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Dublin: 13 °C Tuesday 26 May, 2020
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Squatters who 'broke into' pensioner's home ordered to vacate premises by Wednesday

Peter Herron claimed to have a legal right to live in the property because he had possession of it.

A MAN WHO, according to a judge, broke into an old age pensioner’s house and has been living there with a group of friends since October last, was today ordered to get out by Wednesday at noon.

Judge Jacqueline Linnane said in the Circuit Civil Court that Peter Herron, by changing the locks on the property at 109 Connaught Street, Phibsborough, Dublin, had broken in.

Barrister Joe Smyth, counsel for the 80-year-old pensioner Noel Kavanagh, told the court that Herron and a group of people living in the house had refused access to the gardaí.

Herron, against whom proceedings had initially been taken out in the name of John Doe, described himself as a filmmaker and claimed to have a legal right to live in the property because he had possession of it.

‘This is illegal’

“The fact is that the defendant broke into these premises and it appears to have been pre-planned,” Judge Linnane said.  “This is illegal and he is a trespasser and has broken the law.”

The judge said he had continued to cause worry and distress to Kavanagh who was in his eighties and in ill-health.  She said Kavanagh’s belongings in the property had been interfered with.

Judge Linnane told Smyth, who appeared with Mackey O’Sullivan Binchy solicitors, that Kavanagh had a right to recover his property for which, since the break-in, there had been insurance implications.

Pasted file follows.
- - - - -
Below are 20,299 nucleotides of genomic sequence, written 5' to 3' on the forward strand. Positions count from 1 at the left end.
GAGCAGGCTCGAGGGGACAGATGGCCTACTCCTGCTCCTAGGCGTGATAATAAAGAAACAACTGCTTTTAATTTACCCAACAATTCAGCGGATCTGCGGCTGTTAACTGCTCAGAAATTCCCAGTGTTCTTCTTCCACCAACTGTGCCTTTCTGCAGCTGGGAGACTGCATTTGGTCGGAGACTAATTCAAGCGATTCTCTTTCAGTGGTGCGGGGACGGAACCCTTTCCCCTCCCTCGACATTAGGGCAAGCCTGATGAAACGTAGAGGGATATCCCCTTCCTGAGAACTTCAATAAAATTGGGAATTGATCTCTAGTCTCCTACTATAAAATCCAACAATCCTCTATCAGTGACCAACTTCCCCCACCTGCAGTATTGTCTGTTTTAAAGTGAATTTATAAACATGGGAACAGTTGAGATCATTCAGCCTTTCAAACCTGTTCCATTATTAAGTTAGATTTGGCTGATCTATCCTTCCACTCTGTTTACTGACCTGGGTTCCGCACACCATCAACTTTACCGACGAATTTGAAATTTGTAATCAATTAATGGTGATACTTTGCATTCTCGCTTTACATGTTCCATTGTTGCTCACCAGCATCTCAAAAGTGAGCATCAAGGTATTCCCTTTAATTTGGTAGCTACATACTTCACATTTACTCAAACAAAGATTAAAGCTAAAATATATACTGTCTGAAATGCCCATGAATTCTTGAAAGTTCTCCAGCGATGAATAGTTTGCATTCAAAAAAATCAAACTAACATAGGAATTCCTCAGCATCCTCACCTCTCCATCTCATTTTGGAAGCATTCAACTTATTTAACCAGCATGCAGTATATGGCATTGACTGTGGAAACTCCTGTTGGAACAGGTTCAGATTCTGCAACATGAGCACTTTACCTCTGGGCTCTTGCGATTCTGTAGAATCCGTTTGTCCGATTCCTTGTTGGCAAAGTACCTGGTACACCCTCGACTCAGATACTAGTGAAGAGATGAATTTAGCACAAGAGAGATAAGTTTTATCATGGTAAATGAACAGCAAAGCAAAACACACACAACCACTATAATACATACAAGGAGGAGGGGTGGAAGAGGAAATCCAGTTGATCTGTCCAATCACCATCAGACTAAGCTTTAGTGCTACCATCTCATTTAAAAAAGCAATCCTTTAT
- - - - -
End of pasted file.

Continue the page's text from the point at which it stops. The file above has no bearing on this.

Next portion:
The court granted an interlocutory injunction directing Herron and all others in occupation to vacate the house by Wednesday and ordering them to cease their occupation by noon of the same day.

Judge Linnane also made an order for possession in favour of Kavanagh and adjourned the issue of damages to a full trial of the proceedings.  She granted Herron time to enter a defence and directed the court orders be served on the gardaí.

The judge told Smyth that copies of her orders could be served on Herron and others in the house by posting them through the letterbox or, if it was sealed, by affixing them to the front door.

Judge Linnane told Herron his filmmaking might be limited internationally if a formal complaint was made to the  gardaí or the DPP and a successful conviction was obtained against him.

Herron, who told the court Kavanagh’s belongings had been safely stored, represented himself with the help of a McKenzie friend.

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Ray Managh

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